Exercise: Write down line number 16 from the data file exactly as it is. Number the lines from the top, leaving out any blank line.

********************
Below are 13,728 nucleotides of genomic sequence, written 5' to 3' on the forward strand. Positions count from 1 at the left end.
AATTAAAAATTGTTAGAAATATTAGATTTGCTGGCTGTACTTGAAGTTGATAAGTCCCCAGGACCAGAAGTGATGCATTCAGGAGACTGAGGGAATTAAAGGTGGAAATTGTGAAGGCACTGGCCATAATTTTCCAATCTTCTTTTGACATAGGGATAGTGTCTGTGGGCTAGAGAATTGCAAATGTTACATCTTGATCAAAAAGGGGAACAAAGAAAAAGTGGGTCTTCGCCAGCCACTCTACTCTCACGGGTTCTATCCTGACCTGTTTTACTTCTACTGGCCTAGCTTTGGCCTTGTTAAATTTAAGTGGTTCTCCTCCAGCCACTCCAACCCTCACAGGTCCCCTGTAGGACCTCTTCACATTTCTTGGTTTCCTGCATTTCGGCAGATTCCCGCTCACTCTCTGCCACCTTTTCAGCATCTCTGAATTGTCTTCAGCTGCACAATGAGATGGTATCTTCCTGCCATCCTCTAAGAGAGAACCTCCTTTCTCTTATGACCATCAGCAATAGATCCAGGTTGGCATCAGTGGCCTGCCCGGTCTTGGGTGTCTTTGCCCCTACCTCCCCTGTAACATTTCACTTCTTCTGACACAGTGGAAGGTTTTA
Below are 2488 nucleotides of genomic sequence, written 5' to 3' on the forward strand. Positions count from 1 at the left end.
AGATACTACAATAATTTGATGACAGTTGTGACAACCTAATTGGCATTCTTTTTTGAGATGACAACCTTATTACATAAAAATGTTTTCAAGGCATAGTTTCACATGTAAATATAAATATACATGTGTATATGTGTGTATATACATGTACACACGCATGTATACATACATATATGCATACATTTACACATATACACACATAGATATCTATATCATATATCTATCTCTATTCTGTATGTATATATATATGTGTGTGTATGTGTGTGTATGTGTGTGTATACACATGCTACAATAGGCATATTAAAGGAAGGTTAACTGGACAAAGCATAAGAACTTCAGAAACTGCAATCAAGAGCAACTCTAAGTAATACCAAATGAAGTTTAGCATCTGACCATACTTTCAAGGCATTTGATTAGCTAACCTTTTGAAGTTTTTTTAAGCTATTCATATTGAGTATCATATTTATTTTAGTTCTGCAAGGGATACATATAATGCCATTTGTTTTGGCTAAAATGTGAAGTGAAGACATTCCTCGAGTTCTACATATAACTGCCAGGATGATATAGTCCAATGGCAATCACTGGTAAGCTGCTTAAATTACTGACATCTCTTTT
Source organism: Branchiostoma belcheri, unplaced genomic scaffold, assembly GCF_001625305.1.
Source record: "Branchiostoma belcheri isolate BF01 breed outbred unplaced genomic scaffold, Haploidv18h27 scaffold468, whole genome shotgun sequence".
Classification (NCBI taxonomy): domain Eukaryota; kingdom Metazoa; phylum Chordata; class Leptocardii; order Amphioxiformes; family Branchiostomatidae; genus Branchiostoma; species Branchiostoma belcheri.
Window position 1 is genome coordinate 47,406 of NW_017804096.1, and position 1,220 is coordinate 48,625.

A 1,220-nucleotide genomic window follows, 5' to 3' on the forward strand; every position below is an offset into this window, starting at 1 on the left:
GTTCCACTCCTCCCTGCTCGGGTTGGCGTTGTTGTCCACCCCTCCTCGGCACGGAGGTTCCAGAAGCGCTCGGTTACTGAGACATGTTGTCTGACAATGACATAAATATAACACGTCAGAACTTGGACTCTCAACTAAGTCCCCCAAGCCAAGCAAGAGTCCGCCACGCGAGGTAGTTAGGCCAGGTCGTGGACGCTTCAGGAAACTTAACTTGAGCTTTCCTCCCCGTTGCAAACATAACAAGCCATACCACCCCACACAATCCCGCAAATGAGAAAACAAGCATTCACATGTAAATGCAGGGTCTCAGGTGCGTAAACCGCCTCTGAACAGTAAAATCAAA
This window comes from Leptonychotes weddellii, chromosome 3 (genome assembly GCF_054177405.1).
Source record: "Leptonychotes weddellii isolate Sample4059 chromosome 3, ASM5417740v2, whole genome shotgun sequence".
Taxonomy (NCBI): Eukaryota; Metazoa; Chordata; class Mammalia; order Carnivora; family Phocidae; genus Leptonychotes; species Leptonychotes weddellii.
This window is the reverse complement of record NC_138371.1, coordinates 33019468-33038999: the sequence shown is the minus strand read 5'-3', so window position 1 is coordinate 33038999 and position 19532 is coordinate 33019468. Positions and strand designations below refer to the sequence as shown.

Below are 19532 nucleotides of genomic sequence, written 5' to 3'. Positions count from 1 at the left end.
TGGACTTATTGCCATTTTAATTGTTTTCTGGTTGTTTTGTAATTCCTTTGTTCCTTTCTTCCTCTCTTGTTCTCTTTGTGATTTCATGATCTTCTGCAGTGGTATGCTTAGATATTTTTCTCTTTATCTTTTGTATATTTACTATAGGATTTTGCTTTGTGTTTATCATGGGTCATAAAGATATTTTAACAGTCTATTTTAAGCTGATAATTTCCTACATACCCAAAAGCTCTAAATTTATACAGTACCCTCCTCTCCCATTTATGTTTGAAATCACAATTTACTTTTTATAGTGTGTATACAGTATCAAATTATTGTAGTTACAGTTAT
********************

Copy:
TGGACTTATTGCCATTTTAATTGTTTTCTGGTTGTTTTGTAATTCCTTTGTTCCTTTCTTCCTCTCTTGTTCTCTTTGTGATTTCATGATCTTCTGCAGTGGTATGCTTAGATATTTTTCTCTTTATCTTTTGTATATTTACTATAGGATTTTGCTTTGTGTTTATCATGGGTCATAAAGATATTTTAACAGTCTATTTTAAGCTGATAATTTCCTACATACCCAAAAGCTCTAAATTTATACAGTACCCTCCTCTCCCATTTATGTTTGAAATCACAATTTACTTTTTATAGTGTGTATACAGTATCAAATTATTGTAGTTACAGTTAT